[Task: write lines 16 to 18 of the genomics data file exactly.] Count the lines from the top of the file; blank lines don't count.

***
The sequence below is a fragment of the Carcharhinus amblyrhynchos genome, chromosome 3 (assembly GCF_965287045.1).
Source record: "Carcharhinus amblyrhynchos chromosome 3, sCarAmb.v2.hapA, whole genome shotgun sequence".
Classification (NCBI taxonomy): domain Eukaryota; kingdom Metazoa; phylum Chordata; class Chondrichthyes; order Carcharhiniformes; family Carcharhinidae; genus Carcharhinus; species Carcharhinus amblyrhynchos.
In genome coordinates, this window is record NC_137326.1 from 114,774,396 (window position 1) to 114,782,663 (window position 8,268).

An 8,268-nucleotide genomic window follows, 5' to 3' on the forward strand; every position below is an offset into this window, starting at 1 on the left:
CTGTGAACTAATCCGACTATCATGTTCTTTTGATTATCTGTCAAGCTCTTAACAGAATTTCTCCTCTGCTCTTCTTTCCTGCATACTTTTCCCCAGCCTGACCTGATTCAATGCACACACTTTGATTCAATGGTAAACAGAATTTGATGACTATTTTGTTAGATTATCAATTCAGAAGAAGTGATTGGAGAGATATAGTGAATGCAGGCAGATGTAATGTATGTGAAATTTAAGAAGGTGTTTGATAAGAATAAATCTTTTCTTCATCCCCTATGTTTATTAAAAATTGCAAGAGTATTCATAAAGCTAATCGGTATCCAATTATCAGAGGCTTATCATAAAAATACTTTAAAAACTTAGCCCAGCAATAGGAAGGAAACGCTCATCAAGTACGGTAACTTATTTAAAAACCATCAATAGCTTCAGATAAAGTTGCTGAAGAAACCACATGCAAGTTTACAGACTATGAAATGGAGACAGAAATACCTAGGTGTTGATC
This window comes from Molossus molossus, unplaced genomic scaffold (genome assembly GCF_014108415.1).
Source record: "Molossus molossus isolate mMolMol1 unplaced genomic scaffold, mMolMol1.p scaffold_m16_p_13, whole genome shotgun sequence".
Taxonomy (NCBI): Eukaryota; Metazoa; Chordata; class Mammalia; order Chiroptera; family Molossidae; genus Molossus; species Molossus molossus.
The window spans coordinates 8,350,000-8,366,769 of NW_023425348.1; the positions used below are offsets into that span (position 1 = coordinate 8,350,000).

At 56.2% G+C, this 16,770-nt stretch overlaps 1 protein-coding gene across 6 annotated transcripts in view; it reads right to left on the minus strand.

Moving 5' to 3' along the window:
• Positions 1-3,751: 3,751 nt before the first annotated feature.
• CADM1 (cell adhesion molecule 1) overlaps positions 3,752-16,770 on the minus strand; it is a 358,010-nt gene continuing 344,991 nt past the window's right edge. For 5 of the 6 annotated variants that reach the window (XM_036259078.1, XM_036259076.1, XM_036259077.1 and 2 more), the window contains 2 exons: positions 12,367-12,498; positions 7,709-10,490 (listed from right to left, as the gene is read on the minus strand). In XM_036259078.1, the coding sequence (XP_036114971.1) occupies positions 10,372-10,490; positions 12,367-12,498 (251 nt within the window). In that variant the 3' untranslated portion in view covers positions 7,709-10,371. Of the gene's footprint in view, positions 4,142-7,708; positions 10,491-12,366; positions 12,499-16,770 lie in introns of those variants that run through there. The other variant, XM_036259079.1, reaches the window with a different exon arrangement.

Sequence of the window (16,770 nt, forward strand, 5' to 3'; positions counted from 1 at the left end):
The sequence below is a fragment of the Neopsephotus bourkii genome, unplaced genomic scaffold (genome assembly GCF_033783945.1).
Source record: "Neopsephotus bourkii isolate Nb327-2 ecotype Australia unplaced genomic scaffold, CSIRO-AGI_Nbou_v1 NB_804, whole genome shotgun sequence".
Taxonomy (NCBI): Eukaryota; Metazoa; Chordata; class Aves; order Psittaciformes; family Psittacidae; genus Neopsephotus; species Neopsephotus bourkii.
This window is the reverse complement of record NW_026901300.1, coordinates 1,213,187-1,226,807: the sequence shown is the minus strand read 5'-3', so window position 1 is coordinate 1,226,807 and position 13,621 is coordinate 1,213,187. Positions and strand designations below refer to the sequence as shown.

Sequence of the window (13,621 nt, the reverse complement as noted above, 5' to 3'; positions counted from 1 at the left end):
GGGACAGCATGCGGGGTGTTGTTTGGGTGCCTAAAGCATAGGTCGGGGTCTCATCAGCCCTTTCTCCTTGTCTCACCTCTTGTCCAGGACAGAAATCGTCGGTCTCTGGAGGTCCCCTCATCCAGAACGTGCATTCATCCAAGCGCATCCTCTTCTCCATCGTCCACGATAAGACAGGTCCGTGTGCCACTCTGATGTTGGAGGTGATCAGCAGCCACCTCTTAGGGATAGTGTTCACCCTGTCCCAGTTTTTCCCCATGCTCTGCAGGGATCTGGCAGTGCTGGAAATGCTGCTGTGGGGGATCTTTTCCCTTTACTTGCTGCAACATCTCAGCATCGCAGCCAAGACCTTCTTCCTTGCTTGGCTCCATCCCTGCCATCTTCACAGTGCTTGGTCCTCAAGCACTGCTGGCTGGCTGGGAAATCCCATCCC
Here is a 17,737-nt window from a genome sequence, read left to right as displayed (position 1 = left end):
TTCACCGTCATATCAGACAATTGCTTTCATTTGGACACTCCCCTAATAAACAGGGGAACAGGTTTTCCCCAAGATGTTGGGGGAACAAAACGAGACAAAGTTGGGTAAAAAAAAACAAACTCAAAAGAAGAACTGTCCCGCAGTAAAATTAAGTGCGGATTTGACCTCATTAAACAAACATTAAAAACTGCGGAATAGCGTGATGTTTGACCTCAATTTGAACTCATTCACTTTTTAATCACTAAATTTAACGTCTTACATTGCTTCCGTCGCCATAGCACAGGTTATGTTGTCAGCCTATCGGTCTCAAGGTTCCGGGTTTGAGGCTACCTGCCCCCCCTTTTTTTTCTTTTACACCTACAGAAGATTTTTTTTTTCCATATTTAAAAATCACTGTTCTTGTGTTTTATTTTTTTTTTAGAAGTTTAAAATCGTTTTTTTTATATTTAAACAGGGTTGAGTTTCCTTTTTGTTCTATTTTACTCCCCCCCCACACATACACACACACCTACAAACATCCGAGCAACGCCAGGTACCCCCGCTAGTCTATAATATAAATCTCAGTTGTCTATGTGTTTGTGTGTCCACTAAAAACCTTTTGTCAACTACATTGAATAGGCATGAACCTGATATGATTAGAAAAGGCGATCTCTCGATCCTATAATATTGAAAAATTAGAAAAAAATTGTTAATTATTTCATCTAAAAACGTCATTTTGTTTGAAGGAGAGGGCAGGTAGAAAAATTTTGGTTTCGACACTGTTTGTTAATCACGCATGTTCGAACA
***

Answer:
The sequence below is a fragment of the Neopsephotus bourkii genome, unplaced genomic scaffold (genome assembly GCF_033783945.1).
Source record: "Neopsephotus bourkii isolate Nb327-2 ecotype Australia unplaced genomic scaffold, CSIRO-AGI_Nbou_v1 NB_804, whole genome shotgun sequence".
Taxonomy (NCBI): Eukaryota; Metazoa; Chordata; class Aves; order Psittaciformes; family Psittacidae; genus Neopsephotus; species Neopsephotus bourkii.